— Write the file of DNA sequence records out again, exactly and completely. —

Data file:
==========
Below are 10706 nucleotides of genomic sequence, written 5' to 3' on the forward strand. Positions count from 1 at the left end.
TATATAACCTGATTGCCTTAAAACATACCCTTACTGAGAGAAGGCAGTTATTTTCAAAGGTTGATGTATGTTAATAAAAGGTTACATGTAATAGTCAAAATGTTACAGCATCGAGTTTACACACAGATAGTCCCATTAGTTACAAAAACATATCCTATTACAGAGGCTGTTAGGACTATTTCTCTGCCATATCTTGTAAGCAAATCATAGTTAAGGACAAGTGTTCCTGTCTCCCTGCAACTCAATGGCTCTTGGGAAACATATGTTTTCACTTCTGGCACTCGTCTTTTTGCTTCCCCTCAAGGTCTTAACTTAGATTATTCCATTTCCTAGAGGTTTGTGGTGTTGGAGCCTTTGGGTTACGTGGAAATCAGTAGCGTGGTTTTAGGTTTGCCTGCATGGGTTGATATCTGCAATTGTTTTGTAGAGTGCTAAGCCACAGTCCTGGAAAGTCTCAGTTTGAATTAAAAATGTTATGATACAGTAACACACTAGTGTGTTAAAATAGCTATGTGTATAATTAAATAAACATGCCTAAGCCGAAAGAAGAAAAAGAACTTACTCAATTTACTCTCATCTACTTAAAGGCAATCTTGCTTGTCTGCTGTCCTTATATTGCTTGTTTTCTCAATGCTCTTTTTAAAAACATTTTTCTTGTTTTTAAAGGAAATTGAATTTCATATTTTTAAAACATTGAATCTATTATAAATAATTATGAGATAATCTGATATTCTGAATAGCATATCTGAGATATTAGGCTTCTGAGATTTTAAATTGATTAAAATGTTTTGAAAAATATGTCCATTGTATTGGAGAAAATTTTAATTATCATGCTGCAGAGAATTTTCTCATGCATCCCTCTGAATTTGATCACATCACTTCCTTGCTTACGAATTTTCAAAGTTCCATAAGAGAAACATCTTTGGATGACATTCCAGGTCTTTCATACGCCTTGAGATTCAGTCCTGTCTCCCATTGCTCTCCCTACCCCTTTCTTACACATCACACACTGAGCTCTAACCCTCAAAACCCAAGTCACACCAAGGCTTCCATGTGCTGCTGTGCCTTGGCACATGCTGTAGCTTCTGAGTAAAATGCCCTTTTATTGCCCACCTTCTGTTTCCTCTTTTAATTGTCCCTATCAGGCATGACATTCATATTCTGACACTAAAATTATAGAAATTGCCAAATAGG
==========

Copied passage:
Below are 10706 nucleotides of genomic sequence, written 5' to 3' on the forward strand. Positions count from 1 at the left end.
TATATAACCTGATTGCCTTAAAACATACCCTTACTGAGAGAAGGCAGTTATTTTCAAAGGTTGATGTATGTTAATAAAAGGTTACATGTAATAGTCAAAATGTTACAGCATCGAGTTTACACACAGATAGTCCCATTAGTTACAAAAACATATCCTATTACAGAGGCTGTTAGGACTATTTCTCTGCCATATCTTGTAAGCAAATCATAGTTAAGGACAAGTGTTCCTGTCTCCCTGCAACTCAATGGCTCTTGGGAAACATATGTTTTCACTTCTGGCACTCGTCTTTTTGCTTCCCCTCAAGGTCTTAACTTAGATTATTCCATTTCCTAGAGGTTTGTGGTGTTGGAGCCTTTGGGTTACGTGGAAATCAGTAGCGTGGTTTTAGGTTTGCCTGCATGGGTTGATATCTGCAATTGTTTTGTAGAGTGCTAAGCCACAGTCCTGGAAAGTCTCAGTTTGAATTAAAAATGTTATGATACAGTAACACACTAGTGTGTTAAAATAGCTATGTGTATAATTAAATAAACATGCCTAAGCCGAAAGAAGAAAAAGAACTTACTCAATTTACTCTCATCTACTTAAAGGCAATCTTGCTTGTCTGCTGTCCTTATATTGCTTGTTTTCTCAATGCTCTTTTTAAAAACATTTTTCTTGTTTTTAAAGGAAATTGAATTTCATATTTTTAAAACATTGAATCTATTATAAATAATTATGAGATAATCTGATATTCTGAATAGCATATCTGAGATATTAGGCTTCTGAGATTTTAAATTGATTAAAATGTTTTGAAAAATATGTCCATTGTATTGGAGAAAATTTTAATTATCATGCTGCAGAGAATTTTCTCATGCATCCCTCTGAATTTGATCACATCACTTCCTTGCTTACGAATTTTCAAAGTTCCATAAGAGAAACATCTTTGGATGACATTCCAGGTCTTTCATACGCCTTGAGATTCAGTCCTGTCTCCCATTGCTCTCCCTACCCCTTTCTTACACATCACACACTGAGCTCTAACCCTCAAAACCCAAGTCACACCAAGGCTTCCATGTGCTGCTGTGCCTTGGCACATGCTGTAGCTTCTGAGTAAAATGCCCTTTTATTGCCCACCTTCTGTTTCCTCTTTTAATTGTCCCTATCAGGCATGACATTCATATTCTGACACTAAAATTATAGAAATTGCCAAATAGG